(10) T.H.B. Symons, To Know Ourselves: The Report of the Commission on Canadian Studies, Association of Universities and Colleges of Canada, Ottawa, 1975, discussed in Jon H.Pammett and Jean-Luc Pepin, Political Education in Canada, The Institute for Research on Public Policy, Halifax, 1988, p. 126.

(11) Standing Senate Committee, Proceedings, 17 March 1992, 2: 60-61.

(12) H.S. Bhola, "Literacy for Survival and for More Than Mere Survival," International Bureau of Education, UNESCO, Geneva 1990, p. 7-8 and 13-14.

(13) Jon Pammett, in Pammett and Pepin (1988), p. 214.

(14) J.R. Kidd, ed., Learning and Society, Canadian Association for Adult Education, Mutual Press, 1963, p. 389.

(15) Frye (1962), p. 90.

(16) Kenneth Osborne, "Political Education in the Schools of Western Canada, in Pammett and Pepin (1988), p. 77.

(17) Alberta Department of Education, Secondary Education in Alberta, Edmonton, 1985, p.17, quoted in Pammett and Pepin (1988), p. 77.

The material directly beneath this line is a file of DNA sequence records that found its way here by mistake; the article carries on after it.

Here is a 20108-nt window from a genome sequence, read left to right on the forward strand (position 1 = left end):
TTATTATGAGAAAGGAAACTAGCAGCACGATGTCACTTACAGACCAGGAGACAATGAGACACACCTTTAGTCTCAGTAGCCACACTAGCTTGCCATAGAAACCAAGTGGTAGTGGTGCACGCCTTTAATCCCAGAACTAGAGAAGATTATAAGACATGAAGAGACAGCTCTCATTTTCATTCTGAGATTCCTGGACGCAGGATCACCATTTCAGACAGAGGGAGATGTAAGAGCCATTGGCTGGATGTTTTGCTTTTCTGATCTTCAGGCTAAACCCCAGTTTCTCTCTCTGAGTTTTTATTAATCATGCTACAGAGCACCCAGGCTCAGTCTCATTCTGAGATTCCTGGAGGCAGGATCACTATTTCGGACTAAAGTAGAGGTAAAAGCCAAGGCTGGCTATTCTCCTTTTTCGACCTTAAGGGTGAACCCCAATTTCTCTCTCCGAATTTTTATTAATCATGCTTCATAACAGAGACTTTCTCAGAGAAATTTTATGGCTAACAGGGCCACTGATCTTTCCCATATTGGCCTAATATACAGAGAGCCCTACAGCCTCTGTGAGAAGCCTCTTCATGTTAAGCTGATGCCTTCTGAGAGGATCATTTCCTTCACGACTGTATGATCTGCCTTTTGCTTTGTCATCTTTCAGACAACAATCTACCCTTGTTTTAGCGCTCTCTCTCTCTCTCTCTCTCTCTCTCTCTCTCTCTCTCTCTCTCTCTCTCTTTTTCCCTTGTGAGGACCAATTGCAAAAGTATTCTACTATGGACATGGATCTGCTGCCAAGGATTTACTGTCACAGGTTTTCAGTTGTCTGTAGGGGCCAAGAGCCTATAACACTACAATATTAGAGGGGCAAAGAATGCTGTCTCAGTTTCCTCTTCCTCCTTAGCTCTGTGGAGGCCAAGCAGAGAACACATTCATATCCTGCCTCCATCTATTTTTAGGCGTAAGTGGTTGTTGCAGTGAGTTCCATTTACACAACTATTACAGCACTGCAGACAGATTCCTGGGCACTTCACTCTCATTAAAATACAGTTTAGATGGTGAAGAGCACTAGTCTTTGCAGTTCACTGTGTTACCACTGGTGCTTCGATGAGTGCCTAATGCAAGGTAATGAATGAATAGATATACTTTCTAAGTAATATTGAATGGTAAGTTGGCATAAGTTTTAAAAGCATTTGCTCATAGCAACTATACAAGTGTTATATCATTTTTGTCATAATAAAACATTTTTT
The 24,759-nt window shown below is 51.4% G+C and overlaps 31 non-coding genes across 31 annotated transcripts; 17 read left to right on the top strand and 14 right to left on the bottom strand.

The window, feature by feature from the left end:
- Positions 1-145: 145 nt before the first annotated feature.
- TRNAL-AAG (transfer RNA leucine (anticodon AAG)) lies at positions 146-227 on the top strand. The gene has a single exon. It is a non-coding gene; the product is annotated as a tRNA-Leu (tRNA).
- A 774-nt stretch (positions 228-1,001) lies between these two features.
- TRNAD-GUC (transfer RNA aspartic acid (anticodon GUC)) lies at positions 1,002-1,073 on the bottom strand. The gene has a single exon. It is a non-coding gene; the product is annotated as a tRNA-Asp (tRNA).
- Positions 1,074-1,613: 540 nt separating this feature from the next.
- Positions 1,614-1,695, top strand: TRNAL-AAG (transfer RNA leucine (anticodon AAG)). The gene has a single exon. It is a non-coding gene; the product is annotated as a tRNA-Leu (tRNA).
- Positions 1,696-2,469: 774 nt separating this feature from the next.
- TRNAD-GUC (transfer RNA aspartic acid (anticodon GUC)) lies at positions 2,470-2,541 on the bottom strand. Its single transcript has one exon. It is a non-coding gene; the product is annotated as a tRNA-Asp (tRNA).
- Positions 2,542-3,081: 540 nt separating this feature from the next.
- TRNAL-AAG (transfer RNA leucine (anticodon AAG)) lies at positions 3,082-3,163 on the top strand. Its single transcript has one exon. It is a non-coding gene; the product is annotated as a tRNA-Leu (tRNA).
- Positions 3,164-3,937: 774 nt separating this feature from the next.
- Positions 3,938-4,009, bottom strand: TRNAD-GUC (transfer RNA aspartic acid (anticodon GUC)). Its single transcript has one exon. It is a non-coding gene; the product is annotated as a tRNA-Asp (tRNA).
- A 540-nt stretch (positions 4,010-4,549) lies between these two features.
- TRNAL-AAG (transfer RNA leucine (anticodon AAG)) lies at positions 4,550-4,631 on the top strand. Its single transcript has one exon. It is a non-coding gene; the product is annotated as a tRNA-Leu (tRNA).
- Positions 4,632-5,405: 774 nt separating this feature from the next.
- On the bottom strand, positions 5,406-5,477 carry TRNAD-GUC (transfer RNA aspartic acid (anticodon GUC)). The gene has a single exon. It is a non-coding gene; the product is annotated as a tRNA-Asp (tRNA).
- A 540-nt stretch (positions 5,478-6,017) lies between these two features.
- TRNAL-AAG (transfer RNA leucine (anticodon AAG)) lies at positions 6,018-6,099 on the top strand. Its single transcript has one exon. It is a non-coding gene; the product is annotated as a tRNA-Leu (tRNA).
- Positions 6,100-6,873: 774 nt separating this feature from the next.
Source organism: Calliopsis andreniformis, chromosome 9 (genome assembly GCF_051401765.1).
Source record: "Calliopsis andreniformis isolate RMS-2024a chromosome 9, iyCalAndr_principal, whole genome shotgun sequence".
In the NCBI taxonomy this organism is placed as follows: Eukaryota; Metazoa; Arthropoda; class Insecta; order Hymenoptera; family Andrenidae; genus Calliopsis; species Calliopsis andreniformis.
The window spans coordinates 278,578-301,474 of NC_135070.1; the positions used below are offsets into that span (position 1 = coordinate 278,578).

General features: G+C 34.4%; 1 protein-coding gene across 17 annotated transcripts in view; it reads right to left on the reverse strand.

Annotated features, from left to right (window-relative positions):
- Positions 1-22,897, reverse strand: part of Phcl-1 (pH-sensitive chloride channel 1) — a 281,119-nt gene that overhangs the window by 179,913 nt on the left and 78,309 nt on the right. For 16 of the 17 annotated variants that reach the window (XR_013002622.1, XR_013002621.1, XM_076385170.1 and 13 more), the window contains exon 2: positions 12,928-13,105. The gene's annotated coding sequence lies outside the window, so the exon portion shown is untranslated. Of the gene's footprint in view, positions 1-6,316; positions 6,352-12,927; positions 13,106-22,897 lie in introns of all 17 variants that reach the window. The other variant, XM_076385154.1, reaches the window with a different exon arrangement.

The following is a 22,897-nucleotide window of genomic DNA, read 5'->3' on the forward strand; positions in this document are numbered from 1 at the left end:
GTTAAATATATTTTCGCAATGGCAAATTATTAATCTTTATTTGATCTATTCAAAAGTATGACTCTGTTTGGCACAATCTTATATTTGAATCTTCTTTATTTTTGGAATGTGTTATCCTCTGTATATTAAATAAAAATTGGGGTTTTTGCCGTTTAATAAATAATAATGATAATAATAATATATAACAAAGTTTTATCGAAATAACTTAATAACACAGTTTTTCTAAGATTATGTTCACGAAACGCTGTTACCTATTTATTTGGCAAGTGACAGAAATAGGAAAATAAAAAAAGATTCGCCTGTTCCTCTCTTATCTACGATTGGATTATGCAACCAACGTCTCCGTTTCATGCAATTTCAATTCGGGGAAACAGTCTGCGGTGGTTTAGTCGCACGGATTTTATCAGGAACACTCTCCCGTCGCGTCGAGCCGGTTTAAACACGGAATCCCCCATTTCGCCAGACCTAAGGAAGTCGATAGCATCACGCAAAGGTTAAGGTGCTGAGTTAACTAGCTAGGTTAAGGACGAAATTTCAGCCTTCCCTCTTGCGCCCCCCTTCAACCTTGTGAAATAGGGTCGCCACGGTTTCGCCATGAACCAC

(18) Jennifer Lewington, "Trustees Propose Education Goals," Globe and Mail (Toronto), 10 April 1992, p. A6.

(19) Bob Jickling, "Environmental Education and Environmental Advocacy: The Need for a Proper Distinction," Canadian Issues 13, 1991, p. 169-76, at p. 174.

(20) Australia, Parliament of the Commonwealth of Australia, Education for Active Citizenship in Australian Schools and Youth Organisations, Report by the Senate Standing Committee on Employment, Education and Training, Australian Government Publishing Services, Canberra 1989, p. 60-61.

(21) Brock Chisholm, "Education for World Citizenship," reprinted in Humanist in Canada, Summer 1992, p. 13.